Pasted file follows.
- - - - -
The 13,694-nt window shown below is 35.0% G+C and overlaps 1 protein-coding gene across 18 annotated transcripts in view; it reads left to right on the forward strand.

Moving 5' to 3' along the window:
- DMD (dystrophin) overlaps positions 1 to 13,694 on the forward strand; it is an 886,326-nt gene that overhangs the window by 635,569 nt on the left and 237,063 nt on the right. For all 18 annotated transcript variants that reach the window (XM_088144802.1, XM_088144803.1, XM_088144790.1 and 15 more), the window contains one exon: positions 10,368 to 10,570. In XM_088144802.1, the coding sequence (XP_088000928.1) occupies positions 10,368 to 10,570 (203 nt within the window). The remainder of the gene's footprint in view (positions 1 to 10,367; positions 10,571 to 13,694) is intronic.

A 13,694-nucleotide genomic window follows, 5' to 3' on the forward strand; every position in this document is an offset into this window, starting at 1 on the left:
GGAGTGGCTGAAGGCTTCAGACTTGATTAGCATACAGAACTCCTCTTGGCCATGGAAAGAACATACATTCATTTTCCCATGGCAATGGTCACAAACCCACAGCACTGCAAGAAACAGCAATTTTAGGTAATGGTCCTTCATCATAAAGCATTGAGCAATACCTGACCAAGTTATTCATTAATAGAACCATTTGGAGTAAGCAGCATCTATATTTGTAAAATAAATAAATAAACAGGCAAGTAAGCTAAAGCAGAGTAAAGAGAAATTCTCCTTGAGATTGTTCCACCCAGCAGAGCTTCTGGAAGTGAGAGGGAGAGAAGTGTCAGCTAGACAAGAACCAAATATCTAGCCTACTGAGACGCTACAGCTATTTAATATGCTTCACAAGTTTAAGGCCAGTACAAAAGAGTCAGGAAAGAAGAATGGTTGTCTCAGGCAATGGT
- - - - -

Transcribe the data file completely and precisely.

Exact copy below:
The 13,694-nt window shown below is 35.0% G+C and overlaps 1 protein-coding gene across 18 annotated transcripts in view; it reads left to right on the forward strand.

Moving 5' to 3' along the window:
- DMD (dystrophin) overlaps positions 1 to 13,694 on the forward strand; it is an 886,326-nt gene that overhangs the window by 635,569 nt on the left and 237,063 nt on the right. For all 18 annotated transcript variants that reach the window (XM_088144802.1, XM_088144803.1, XM_088144790.1 and 15 more), the window contains one exon: positions 10,368 to 10,570. In XM_088144802.1, the coding sequence (XP_088000928.1) occupies positions 10,368 to 10,570 (203 nt within the window). The remainder of the gene's footprint in view (positions 1 to 10,367; positions 10,571 to 13,694) is intronic.

A 13,694-nucleotide genomic window follows, 5' to 3' on the forward strand; every position in this document is an offset into this window, starting at 1 on the left:
GGAGTGGCTGAAGGCTTCAGACTTGATTAGCATACAGAACTCCTCTTGGCCATGGAAAGAACATACATTCATTTTCCCATGGCAATGGTCACAAACCCACAGCACTGCAAGAAACAGCAATTTTAGGTAATGGTCCTTCATCATAAAGCATTGAGCAATACCTGACCAAGTTATTCATTAATAGAACCATTTGGAGTAAGCAGCATCTATATTTGTAAAATAAATAAATAAACAGGCAAGTAAGCTAAAGCAGAGTAAAGAGAAATTCTCCTTGAGATTGTTCCACCCAGCAGAGCTTCTGGAAGTGAGAGGGAGAGAAGTGTCAGCTAGACAAGAACCAAATATCTAGCCTACTGAGACGCTACAGCTATTTAATATGCTTCACAAGTTTAAGGCCAGTACAAAAGAGTCAGGAAAGAAGAATGGTTGTCTCAGGCAATGGT